Friday, August 10, 2007

The Poetry of Insult

I love a good insult.

There are few forms of wit that can match the well formed slur. Verbal abuse, properly executed, is one of the highest forms of expression. A well formed smear is poetry nonpareil. Although I believe that this highest of literary forms has been largely ignored, imagine my delight to discover that there is actually a journal dedicated to “verbal aggression.” It is appropriately named Maledicta. Isn’t that precious? I would warn you before visiting that site, it is replete with "strong language" and is not for the faint of heart or those with delicate sensibilities.

Now it’s not that I personlly like to practice insulting people. Those who know me know that I generally speak with respectful care and precision. Yet the man who enjoys collecting stamps may not be a particularly good correspondent. He just appreciates the stamps.

When it comes to insults, the lazy and inarticulate can of course now rely on technology to produce their insults. It is easy to find websites that will manufacture cheap mass produced insults. These are humorous in their way, but they lack the nuance and appeal of real “handmade” insults. The true aficionado of slurs can always appreciate the efforts of the clumsy amateur as at least possessing a lively authenticity that the machine made insult lacks. After all, it must be said that the most important ingredient in artful rudeness is soul.

It is important as well not to mistake mere verbal excess for wit. If your idea of a powerful insult is that it must have at least 12 words with 4 syllables or more, then you are missing the point. If your subject (or your audience) has to spend more time figuring out what you just said than it took you to say it, you have failed to be effectively insulting.

I also must say that while profanity may be used with most excellent effect, it’s overuse renders insulting language dull, in the same way that too much spice can ruin a dish. The clumsy insulteur simply piles curse words on top of another without regard to meter, logic or any sort of rhetorical or poetic device. One can use profanity in abundance, in the same way that Indian cooking uses spice with an especially unapologetic boldness. But even Indian cuisine pays attention to the balancing of flavors and textures. The more dense the profanity, the higher must be that art to lift it above the gutter. When it works, it is sublime. When it does not, it’s just ugly.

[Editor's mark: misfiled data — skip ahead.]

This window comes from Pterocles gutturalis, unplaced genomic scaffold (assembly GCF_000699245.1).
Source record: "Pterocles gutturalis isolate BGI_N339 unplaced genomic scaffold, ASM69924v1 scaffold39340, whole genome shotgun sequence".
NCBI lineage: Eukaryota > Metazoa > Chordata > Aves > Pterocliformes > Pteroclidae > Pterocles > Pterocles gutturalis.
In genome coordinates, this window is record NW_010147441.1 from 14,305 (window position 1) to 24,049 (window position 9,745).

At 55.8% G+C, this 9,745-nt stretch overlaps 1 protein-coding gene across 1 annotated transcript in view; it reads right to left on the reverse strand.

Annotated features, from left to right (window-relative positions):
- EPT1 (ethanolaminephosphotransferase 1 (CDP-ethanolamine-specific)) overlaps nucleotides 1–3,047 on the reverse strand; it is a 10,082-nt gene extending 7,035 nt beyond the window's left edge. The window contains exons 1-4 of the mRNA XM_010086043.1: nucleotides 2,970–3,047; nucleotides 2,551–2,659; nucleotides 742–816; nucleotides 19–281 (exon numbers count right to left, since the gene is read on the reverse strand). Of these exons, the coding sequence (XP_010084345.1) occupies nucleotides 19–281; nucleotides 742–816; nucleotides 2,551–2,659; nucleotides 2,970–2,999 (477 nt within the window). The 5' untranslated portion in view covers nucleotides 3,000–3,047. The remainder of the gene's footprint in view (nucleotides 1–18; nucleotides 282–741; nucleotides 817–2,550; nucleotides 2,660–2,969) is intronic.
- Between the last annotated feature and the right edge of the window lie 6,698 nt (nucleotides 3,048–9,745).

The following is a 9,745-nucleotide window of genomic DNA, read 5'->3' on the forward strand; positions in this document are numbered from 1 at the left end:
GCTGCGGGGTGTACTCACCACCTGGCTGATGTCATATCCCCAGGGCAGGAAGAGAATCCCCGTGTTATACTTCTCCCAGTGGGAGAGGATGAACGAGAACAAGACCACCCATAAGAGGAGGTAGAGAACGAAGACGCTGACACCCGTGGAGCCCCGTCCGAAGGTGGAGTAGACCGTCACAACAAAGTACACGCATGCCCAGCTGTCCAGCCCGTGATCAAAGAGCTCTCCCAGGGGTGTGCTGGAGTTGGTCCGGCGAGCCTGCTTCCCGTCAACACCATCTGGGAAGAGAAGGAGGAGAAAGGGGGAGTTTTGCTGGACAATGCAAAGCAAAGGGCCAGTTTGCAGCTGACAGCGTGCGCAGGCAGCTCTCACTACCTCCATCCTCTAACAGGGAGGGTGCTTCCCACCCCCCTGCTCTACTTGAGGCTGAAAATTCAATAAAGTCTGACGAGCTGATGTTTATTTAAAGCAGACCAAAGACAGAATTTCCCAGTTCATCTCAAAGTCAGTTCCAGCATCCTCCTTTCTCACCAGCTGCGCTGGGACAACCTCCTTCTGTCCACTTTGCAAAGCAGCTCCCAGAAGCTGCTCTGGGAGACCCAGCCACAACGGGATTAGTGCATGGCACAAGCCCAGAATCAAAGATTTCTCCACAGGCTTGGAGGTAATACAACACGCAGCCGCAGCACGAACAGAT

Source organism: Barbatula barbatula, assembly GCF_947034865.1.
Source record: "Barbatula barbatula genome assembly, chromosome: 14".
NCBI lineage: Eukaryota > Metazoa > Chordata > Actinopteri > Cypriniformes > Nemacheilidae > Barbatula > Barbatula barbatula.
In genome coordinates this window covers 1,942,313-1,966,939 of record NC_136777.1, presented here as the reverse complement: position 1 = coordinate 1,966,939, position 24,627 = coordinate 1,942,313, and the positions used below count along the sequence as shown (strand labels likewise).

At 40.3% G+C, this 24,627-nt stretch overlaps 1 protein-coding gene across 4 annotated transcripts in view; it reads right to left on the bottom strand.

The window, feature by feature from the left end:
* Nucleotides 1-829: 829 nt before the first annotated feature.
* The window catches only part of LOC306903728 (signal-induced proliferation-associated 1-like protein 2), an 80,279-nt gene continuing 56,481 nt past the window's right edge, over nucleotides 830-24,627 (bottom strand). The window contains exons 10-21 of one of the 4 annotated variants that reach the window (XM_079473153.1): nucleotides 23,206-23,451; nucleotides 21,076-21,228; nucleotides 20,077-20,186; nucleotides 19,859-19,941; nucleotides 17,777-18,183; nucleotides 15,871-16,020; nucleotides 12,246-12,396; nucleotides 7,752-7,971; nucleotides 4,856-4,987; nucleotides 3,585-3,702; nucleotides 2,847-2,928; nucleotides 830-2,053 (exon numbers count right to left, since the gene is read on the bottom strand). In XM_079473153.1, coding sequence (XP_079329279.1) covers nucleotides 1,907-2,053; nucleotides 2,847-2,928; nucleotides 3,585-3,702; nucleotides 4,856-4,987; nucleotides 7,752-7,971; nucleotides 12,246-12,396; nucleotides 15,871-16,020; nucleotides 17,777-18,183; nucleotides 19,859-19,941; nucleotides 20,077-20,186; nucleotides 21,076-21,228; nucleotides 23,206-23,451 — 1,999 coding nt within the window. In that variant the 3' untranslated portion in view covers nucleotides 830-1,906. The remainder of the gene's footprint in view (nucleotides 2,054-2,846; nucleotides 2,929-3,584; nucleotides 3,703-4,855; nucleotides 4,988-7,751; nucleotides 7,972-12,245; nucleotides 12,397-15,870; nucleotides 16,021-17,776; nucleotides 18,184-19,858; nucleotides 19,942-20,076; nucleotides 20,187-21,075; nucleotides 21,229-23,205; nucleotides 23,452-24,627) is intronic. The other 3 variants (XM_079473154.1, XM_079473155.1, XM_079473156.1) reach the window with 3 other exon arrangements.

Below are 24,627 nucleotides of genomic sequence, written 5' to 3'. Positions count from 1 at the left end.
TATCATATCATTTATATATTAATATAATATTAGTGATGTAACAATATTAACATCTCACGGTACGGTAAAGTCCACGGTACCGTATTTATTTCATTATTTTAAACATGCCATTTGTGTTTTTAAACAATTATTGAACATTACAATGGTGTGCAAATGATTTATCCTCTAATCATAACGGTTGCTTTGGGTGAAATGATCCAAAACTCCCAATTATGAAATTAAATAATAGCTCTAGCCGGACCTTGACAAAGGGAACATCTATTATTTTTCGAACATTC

Classical insults fall into one of several general categories

Appearance – physical appearance, mode of dress, race and or gender
Heritage -- national derivation, family, social class, or citizenship
Personality-- intelligence, skill, education, morals, behavior.

They may be executed thus

The direct attack – the upfront, no-holds down verbal assault. Ideally it is both clever and shocking, but either can suffice, depending on your goal.

That’s nice tie. Does it come in silk?
You are the only case where the baby died and the afterbirth lived.
It’s amazing that such a big head can hold such a small mind.

When you are dead, I will have your skin tanned and made into a saddle so I can spend the rest of my life farting on you. (from "Lords of the North" by Bernard Cornwell)

The riposte – The quick and unexpected turning of someone’s attempt at wit back on themselves. This is a glorious thing to behold.

Mr. Churchill, I perceive that you are drunk.
Yes milady I am, but tomorrow I shall be sober, while you shall still be ugly.

The veiled strike – accomplished to the face, but in such a way that the insulted is not aware that he has just been dissed. Sometimes this amounts to carefully covered sarcasm. Since it is very situational, it’s hard to provide good examples here.

A true insult is always given face to face. Otherwise it is merely gossip, which require neither art nor nerve.

Insults do not require anger or hatred. In fact, many of the finest insults are between the best of friends, who show their affection for one another by the trading of effrontery. If not affectionate, then many find the trading of insults to be very entertaining, as in the African American tradition called The Dozens.

We have not even touched on Shakespeare's insults, or applications of insulting speech in a variety of social situations. It really doesn't matter, I suppose. If you don't like it that's too bad. Your just bitter because your parents wanted a boy.